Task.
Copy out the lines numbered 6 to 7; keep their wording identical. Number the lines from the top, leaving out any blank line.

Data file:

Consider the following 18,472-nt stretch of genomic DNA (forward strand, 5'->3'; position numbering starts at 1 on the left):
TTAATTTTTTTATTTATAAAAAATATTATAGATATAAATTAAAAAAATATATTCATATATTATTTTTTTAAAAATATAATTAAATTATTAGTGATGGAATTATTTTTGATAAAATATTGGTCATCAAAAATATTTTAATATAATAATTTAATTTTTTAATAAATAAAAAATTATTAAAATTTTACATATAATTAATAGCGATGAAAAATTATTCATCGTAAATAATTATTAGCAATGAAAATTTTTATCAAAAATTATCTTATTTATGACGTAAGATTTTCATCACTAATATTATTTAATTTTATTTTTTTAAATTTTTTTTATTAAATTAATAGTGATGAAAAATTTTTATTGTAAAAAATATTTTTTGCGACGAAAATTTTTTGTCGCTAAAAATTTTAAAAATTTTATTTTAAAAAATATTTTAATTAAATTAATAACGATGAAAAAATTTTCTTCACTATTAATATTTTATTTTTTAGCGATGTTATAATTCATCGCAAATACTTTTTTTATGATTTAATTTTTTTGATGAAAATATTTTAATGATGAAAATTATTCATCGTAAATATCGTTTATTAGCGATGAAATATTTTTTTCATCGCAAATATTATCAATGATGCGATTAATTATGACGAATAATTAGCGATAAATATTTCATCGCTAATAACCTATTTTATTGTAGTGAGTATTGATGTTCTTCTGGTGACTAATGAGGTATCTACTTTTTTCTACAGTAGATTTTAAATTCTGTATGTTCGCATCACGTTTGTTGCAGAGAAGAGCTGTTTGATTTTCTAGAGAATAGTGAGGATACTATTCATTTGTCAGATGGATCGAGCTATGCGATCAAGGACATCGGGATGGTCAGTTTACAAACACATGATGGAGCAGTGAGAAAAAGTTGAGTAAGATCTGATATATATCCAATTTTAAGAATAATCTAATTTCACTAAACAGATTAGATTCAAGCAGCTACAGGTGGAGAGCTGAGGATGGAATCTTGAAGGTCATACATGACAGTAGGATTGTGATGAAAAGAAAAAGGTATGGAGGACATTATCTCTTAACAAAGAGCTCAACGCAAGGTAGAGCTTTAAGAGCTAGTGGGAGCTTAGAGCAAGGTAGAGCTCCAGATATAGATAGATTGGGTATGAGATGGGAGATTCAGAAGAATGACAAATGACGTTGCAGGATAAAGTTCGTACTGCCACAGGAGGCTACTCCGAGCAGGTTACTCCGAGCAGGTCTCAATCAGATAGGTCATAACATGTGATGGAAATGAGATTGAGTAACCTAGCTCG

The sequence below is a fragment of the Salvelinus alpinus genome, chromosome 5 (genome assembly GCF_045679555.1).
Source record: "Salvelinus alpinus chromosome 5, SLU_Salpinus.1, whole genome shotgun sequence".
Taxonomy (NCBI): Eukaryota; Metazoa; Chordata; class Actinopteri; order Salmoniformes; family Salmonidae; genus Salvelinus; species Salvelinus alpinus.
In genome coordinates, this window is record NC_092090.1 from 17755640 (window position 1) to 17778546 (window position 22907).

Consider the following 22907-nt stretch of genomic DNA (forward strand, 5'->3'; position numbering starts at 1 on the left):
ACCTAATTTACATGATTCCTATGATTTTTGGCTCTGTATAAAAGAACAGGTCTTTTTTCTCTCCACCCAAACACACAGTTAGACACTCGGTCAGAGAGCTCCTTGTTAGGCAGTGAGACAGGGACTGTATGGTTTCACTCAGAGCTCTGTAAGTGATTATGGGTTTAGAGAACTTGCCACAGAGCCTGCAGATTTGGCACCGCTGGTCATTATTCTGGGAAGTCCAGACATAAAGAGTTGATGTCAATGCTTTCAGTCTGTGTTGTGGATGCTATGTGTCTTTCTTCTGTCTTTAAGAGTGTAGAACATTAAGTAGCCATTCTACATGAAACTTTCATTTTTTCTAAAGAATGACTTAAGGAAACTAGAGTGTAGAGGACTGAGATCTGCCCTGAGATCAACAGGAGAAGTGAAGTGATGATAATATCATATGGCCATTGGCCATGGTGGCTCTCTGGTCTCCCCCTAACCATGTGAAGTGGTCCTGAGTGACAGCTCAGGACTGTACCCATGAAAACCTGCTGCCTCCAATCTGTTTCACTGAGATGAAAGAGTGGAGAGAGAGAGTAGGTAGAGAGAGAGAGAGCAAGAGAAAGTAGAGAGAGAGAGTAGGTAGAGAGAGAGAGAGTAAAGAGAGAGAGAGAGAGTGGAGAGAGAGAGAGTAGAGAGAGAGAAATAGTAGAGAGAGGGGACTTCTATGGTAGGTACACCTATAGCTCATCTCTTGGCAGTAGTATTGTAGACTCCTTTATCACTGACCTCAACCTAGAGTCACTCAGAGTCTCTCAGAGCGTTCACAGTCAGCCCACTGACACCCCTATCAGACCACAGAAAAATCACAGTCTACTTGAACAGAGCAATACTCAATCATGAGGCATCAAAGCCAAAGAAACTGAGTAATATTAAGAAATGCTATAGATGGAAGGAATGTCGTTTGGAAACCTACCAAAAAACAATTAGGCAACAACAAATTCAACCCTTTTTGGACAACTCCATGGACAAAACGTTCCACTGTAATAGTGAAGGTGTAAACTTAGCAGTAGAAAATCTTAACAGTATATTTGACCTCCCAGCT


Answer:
In genome coordinates, this window is record NC_092090.1 from 17755640 (window position 1) to 17778546 (window position 22907).

Consider the following 22907-nt stretch of genomic DNA (forward strand, 5'->3'; position numbering starts at 1 on the left):